MOSHI Keramo Ceramic Earphones

General Information


Experience clean, audiophile-grade sound with Keramo, a premium pair of ceramic earbuds by Moshi Audio. Our product designers used sintered ceramic for the driver housing of Keramo to ensure a nearly flat frequency response with minimal harmonic distortion. Ultra high definition 9mm drivers produce a pure sound with natural bass sound, smooth mids and mellow highs. Keramo comes with a custom carrying case and six sets of hybrid silicone eartips for maximum comfort.


Sintered ceramic housing delivers a natural and pristine sound.

Ultra high definition XR9 drivers produce extended range (10 Hz - 22 kHz / -10dB@1kHz).

Integrated omnidirectional MEMS microphone ideal for smartphones.

Custom carrying case with cable management.

Product Name
Keramo Premium Ceramic Driver Earbuds
Part No. 99MO035005
EAN 4712052313590
Product Weight 0.88 oz (25 g)
Transducer Unit XR9 full range 9mm neodymium driver
Cavity/housing ceramic
Sensitivity 100 +/- 3dB @ 1kHz
Frequency Response 10 - 22,000Hz (-10dB @ 1kHz)
Impedance 24 Ω
Ear-coupling Type standard and PivoTip hybrid injection silicone eartips
Noise isolation (passive) up to 23dB
In-line control single button with microphone

Latest reviews


Headphoneus Supremus
Pros: Super Sleek Design, Great Build, Wonderful Vibrant Neutral Sound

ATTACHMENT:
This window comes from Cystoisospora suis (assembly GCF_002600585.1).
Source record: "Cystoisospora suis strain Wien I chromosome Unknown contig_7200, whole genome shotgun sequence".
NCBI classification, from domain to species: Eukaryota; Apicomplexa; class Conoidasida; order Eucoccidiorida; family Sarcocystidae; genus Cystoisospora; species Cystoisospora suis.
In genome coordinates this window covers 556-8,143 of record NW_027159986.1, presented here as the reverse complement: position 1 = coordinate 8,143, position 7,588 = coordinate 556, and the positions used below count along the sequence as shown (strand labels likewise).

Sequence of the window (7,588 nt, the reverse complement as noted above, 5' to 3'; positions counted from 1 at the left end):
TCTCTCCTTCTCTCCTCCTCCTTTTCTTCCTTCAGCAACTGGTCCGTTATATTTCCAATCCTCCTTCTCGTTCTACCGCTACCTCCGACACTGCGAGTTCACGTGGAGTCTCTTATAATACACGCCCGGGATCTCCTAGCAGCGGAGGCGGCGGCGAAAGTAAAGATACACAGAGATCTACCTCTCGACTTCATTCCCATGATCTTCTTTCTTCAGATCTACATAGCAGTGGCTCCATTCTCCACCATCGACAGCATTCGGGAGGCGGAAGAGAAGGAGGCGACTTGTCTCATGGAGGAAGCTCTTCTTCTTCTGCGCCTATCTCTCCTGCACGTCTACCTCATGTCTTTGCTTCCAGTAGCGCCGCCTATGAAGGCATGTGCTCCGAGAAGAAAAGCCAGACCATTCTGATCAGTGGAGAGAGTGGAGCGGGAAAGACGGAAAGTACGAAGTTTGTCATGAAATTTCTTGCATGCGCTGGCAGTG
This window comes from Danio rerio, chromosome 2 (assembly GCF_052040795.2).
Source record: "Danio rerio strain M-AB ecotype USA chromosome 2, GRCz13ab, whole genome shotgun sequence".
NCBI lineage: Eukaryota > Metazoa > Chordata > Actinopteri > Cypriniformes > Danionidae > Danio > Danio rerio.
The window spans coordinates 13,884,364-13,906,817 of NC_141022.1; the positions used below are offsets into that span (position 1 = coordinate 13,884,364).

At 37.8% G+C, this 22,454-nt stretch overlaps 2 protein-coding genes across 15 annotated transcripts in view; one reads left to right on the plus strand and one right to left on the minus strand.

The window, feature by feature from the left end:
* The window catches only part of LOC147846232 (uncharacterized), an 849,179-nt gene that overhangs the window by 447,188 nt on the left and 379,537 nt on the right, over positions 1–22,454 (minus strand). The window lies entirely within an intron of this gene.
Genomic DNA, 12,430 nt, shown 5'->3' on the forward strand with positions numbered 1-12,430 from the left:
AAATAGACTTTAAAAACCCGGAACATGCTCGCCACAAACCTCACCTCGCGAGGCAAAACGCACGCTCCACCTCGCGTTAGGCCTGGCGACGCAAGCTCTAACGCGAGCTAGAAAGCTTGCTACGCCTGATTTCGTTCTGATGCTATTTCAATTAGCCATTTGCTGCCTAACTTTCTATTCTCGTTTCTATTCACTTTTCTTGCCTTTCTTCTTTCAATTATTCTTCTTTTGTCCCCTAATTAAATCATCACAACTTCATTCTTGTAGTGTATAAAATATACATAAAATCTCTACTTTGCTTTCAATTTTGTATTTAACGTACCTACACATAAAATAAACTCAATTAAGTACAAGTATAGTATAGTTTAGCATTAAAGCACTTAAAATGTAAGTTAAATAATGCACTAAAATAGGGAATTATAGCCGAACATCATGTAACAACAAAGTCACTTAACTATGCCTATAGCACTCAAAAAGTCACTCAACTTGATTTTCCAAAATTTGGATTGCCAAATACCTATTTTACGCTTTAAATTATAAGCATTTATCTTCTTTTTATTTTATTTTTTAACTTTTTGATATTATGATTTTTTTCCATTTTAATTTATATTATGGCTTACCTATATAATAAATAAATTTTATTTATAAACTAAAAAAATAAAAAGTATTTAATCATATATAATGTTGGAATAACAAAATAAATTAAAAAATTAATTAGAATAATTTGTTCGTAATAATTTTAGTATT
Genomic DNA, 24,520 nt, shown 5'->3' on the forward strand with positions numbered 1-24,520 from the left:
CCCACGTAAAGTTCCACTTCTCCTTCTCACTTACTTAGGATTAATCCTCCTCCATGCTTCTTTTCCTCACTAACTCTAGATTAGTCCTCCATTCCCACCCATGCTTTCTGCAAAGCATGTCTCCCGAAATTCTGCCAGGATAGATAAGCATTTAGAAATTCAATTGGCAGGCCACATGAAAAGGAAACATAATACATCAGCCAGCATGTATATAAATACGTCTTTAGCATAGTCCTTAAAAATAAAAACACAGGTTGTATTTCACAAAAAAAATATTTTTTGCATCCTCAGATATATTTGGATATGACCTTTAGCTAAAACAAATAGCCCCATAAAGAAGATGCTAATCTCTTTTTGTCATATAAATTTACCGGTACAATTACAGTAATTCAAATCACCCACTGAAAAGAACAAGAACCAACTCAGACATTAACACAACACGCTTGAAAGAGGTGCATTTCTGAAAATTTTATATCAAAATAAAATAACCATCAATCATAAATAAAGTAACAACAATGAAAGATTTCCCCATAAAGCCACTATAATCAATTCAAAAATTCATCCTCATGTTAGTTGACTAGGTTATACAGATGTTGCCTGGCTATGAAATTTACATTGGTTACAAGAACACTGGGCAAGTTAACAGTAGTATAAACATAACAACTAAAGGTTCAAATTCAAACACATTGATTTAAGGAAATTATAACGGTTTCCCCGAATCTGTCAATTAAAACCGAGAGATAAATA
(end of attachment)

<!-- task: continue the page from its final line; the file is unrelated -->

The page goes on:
Cons: Braided Cable Prone to Tangling
The Moshi Keramo:

~ All Photos Taken By Me, No Stock Material From the Manufacture Were Used for this review ~
This is the 2nd Moshi Earphone I have had the pleasure to review in the last month.
You can find my review of the Moshi Vortex Pro here:

The reason I mention the Moshi Vortex Pro is that it actually shares the same XR9 full range 9mm neodymium driver with the Keramo.  Though they do both have a neutral sound, there are some variations in overall signature, specs and construction that I will get into shortly.


The simple box is well thought out and displays the beautiful shiny Keramo nicely.  Though, they look even better when they are removed and in your hand.

You get a lot of tips.  Lots of silicon tips.  Six sets of tips to be exact, 5 extra and one set installed.  There should be a size here for everyone.  Though I will say I was slightly disappointed that there was no set of foam tips included.  Luckily I did have an extra pair of the Comply T500 laying around and they fit the Keramo perfectly.

Also included is a felt covered open carrying case.  The case is well built and has an interesting design.  Though on Moshi’s site, you will see they show the cable wrapped around the outside of the case, but for me, I found it best to wrap it on the inside.  This will leave the braided cable less exposed to being frayed.


Wow, these Keramo are EXTREMELY nicely built.  The polished ceramic housing is more beautiful in person than any picture can do justice.  There is also quite a surprising weight to the earphones as well.  I accidentally dropped them onto our brick floor, I cringed thinking I might have broken them.  The Keramo did not even show the slightest hint of a scratch, it took the drop like a champ.

Like the Vortex Pro, the Keramo does have one build issue and that is the thin braided cable.  While I found the Keramo’s cable to be slightly better, it still would tangle and kink.  Plus even though it was a new unit, there are already signs of fraying.  I personally think a nice, soft, thicker cable would be much better for both products.